Joseph Francois, Julia Woerz, 02 May 2009

Is the current collapse in trade unprecedented, inconsistent with the general level of economic downturn, and indicative of a trade-related set of problems calling for trade-specific solutions? This column, by carefully comparing real and nominal trade trends, finds that trade seems to be a victim of non-trade weaknesses in credit and demand. While we should maintain a rearguard action on the protectionism front, the cure for the symptoms lies in curing the underlying illness.

Robert J. Gordon, 01 May 2009

When will the US economy turn around? World renown macroeconomist Bob Gordon – a member of the NBER Business Cycle Dating Committee since 1978 – documents a surprisingly robust link between the business cycle trough and the lagged peak in unemployment claims. According to this link, springtime for the US economy is just around the corner.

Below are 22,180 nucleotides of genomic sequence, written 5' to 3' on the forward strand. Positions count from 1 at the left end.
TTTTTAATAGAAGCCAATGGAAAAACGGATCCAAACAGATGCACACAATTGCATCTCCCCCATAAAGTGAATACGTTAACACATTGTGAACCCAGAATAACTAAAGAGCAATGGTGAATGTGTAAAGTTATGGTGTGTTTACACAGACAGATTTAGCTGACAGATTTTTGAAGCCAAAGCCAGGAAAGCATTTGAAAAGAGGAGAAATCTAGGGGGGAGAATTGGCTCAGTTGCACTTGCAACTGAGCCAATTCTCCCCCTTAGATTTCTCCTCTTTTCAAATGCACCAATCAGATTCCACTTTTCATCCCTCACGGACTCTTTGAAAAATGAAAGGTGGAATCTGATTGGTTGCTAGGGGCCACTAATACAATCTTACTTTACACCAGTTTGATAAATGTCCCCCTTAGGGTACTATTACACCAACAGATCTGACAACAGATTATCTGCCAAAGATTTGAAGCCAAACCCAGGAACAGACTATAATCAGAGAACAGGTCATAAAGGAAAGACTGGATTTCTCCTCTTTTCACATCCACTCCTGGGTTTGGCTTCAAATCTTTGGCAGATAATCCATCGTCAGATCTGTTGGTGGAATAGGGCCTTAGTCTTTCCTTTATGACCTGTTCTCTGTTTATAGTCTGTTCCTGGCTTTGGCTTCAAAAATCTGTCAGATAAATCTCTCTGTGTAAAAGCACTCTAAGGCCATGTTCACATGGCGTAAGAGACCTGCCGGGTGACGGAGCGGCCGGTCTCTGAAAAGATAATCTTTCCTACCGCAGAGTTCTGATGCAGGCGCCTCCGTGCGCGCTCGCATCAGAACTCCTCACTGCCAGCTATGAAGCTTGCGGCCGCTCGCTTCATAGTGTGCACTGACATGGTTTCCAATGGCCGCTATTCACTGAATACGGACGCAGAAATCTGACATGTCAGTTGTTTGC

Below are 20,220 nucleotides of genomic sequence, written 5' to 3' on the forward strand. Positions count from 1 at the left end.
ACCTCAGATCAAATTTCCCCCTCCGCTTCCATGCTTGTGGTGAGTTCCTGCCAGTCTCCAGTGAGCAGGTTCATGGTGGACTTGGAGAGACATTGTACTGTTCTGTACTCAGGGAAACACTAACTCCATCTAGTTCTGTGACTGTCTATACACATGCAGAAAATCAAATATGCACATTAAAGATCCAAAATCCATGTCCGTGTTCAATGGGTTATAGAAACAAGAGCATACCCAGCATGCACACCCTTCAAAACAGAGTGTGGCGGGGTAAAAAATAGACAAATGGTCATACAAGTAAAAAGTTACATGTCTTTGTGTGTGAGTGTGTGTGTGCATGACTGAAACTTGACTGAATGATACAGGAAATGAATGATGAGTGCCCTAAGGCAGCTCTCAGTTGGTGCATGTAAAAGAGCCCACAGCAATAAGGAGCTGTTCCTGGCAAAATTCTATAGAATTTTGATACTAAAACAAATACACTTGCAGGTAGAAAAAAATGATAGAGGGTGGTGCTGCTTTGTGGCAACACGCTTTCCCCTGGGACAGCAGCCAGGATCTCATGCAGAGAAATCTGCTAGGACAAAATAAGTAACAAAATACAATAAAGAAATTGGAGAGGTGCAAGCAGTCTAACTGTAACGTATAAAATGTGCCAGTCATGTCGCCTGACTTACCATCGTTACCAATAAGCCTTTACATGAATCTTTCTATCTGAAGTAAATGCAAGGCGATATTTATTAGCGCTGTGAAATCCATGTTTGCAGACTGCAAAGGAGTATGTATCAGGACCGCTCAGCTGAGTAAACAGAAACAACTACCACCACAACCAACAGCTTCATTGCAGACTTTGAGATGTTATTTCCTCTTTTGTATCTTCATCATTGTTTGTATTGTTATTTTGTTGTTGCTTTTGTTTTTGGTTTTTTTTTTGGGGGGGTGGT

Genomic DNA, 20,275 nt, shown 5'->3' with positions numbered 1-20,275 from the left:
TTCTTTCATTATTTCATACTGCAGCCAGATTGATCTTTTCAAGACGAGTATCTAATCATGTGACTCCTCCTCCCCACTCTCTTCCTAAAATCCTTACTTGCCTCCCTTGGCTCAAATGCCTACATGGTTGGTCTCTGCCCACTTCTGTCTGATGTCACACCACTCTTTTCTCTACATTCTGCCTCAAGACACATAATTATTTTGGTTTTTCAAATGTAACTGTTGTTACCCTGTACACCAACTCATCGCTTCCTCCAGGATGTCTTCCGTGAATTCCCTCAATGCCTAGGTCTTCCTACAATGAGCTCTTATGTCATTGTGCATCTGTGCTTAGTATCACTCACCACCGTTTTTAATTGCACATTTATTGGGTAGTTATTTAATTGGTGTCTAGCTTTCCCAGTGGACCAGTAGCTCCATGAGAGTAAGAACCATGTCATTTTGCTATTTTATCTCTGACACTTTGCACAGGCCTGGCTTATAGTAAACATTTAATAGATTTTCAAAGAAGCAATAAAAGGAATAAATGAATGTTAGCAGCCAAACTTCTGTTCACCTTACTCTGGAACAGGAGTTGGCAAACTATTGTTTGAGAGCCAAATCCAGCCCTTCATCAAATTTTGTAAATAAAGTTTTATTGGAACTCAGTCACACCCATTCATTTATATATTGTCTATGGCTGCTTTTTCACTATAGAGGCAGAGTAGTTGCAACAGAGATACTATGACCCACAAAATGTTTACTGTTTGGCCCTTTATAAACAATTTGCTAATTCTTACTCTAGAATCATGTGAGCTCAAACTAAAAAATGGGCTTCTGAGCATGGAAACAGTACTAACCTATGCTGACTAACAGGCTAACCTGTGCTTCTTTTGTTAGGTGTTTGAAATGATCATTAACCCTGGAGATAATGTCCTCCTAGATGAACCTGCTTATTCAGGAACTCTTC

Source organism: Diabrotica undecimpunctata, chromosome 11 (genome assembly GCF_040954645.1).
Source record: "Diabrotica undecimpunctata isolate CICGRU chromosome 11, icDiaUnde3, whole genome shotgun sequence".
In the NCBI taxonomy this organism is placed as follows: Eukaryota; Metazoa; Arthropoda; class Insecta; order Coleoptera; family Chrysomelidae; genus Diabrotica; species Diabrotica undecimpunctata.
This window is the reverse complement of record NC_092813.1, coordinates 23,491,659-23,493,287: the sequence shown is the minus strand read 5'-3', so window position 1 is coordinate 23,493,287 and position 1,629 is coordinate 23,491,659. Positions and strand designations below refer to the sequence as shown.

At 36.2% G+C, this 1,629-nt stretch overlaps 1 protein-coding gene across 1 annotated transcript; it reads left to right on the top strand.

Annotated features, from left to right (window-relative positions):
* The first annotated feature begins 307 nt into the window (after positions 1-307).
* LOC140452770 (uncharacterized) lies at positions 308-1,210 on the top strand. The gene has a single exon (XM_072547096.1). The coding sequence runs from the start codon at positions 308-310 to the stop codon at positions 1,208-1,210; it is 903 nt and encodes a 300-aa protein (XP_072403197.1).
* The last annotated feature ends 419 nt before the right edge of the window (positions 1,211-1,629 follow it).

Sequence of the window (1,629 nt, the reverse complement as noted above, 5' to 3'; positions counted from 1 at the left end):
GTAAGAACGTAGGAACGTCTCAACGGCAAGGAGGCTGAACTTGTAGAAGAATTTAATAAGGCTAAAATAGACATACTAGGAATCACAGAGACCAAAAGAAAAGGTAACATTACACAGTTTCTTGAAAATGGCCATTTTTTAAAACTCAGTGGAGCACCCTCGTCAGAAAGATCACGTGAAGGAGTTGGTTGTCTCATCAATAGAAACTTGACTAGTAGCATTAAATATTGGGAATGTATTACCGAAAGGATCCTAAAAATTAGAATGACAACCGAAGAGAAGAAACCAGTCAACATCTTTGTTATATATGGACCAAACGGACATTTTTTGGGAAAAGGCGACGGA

Martin Ravallion, Shaohua Chen, 30 April 2009

Will the financial crisis reverse the trend of declining global poverty? This column estimates that the crisis will add 64 million people to the population living under $2 a day. It predicts that the global poverty rate will fall from 42% to 39% in 2009, while the pre-crisis trajectory would have brought the poverty rate down to 38%.

Timothy Hatton, Jeffrey Williamson, 29 April 2009

International migration rises and falls with the business cycle, as do attitudes towards migrants. History leads us to expect a global recession to increase anti-immigrant sentiments and possibly spur new barriers to migration. However, this column argues that such measures are less likely than in the past, as anti-immigrant sentiments are relatively weak and economic and demographic forces are reducing the long-run immigration trend.

Ronald Mendoza, Pedro Conceição, 18 April 2009